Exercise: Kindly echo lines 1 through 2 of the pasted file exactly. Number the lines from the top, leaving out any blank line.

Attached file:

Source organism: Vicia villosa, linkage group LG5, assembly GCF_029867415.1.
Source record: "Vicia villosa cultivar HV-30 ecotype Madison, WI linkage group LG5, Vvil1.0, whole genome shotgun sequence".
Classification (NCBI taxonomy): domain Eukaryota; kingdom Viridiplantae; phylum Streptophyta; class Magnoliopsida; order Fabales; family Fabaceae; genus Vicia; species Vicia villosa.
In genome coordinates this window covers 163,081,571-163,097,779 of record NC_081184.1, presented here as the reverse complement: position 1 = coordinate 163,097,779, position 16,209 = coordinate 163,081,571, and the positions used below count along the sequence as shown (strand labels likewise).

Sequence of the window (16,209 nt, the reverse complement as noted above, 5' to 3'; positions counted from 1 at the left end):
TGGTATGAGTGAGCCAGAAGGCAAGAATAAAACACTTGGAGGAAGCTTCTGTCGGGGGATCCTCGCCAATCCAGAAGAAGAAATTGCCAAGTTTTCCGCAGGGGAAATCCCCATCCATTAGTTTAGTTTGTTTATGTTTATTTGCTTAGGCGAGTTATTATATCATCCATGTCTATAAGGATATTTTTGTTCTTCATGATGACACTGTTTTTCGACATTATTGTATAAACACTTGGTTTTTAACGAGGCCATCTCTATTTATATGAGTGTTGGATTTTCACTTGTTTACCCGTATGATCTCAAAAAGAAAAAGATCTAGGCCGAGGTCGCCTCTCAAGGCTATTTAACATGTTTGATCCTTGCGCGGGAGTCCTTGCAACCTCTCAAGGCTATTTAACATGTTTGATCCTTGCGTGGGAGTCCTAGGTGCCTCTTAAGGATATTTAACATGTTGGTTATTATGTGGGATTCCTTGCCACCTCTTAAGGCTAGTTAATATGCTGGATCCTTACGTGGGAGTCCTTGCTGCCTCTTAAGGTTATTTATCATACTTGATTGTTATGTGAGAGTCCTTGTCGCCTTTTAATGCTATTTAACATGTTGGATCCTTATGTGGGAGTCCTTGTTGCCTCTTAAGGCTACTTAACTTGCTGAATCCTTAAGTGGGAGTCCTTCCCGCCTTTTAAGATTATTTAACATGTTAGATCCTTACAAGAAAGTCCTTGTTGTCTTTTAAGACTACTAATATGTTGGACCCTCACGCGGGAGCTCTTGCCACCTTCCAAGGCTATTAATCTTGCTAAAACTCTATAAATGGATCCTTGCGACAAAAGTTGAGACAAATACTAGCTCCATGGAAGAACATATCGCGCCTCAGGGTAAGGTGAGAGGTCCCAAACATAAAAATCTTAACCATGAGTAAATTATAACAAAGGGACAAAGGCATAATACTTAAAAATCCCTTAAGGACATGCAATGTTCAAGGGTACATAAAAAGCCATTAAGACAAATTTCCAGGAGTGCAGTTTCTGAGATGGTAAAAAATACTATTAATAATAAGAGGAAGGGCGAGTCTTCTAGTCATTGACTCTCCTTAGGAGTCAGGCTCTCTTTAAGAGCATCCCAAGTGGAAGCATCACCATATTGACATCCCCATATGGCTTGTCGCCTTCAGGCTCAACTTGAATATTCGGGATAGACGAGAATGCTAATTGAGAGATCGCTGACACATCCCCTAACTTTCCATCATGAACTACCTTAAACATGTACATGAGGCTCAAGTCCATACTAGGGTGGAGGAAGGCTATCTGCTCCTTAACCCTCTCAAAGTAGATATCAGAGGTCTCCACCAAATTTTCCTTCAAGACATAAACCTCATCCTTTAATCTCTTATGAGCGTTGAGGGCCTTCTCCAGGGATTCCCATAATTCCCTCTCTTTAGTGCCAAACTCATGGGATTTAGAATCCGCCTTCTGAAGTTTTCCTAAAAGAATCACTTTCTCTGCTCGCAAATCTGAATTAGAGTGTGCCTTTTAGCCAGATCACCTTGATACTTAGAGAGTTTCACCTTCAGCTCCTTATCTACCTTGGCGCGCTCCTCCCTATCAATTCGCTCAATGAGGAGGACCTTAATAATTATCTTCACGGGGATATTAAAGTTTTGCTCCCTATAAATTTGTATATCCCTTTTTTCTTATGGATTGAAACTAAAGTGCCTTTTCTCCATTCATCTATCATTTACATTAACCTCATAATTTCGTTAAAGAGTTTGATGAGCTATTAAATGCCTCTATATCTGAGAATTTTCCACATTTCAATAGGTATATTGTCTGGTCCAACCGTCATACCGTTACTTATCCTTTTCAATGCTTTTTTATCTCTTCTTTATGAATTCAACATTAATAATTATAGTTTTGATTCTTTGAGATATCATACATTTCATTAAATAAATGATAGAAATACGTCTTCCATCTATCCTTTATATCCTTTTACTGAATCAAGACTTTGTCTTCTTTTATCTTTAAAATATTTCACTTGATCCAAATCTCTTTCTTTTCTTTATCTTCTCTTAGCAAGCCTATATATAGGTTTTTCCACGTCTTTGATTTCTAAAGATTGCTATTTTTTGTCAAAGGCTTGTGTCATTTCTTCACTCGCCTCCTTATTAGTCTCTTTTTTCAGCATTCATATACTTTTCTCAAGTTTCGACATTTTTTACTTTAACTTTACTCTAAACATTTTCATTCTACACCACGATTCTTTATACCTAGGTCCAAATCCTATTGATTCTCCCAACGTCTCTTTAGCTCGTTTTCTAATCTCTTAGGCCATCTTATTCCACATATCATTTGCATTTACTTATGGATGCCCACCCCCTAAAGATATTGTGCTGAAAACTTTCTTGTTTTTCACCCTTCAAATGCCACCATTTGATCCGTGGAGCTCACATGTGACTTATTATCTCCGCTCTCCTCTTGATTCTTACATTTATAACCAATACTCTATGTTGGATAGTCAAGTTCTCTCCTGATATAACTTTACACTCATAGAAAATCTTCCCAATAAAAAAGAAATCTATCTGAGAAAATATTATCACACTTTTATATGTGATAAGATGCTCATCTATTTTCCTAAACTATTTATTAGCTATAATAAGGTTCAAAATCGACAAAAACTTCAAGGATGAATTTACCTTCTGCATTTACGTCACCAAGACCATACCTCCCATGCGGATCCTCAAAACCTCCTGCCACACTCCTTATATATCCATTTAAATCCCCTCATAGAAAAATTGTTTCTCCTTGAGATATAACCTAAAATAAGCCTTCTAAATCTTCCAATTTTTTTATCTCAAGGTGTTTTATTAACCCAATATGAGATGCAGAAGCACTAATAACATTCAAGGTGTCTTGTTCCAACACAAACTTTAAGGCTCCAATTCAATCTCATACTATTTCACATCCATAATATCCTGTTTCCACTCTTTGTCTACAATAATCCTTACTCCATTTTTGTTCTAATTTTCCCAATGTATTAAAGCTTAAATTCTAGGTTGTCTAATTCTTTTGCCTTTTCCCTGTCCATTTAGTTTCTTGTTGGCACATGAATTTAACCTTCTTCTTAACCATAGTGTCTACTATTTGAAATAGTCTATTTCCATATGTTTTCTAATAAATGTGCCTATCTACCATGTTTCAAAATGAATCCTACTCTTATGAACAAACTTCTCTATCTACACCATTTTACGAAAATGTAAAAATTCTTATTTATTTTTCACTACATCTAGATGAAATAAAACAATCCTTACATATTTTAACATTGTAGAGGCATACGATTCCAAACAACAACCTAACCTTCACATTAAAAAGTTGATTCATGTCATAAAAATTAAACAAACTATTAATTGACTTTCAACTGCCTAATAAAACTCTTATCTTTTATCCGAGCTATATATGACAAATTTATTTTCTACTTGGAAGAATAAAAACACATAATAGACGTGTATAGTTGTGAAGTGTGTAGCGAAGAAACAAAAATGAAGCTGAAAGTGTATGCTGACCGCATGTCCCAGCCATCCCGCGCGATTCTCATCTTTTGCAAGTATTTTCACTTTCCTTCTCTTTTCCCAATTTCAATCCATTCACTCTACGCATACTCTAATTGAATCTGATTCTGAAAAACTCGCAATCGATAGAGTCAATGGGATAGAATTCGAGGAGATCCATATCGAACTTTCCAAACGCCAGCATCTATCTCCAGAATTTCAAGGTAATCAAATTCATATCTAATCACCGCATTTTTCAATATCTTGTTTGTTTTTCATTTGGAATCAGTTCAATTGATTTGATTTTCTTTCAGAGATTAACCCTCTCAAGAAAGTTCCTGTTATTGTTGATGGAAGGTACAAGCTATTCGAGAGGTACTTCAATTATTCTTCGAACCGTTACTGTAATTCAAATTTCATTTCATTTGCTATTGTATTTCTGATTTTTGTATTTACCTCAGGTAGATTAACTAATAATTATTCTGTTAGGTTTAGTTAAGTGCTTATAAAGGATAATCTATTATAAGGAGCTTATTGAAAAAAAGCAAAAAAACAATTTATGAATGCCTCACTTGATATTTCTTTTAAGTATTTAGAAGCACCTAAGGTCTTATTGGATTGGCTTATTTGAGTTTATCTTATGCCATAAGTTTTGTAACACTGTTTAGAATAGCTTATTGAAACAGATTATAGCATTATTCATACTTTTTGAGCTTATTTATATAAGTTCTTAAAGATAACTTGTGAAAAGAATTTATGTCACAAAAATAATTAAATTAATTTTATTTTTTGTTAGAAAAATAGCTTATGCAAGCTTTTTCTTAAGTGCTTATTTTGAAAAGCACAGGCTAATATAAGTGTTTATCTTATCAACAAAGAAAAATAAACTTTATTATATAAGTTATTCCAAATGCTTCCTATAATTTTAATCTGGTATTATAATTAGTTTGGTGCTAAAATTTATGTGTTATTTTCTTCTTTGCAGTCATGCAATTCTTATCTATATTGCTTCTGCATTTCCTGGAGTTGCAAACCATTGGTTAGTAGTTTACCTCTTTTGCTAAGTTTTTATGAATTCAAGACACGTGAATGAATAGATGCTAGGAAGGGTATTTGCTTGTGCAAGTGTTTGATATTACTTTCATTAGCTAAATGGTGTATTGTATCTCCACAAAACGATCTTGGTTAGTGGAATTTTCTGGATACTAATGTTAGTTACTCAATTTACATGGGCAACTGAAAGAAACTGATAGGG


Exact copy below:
Source organism: Vicia villosa, linkage group LG5, assembly GCF_029867415.1.
Source record: "Vicia villosa cultivar HV-30 ecotype Madison, WI linkage group LG5, Vvil1.0, whole genome shotgun sequence".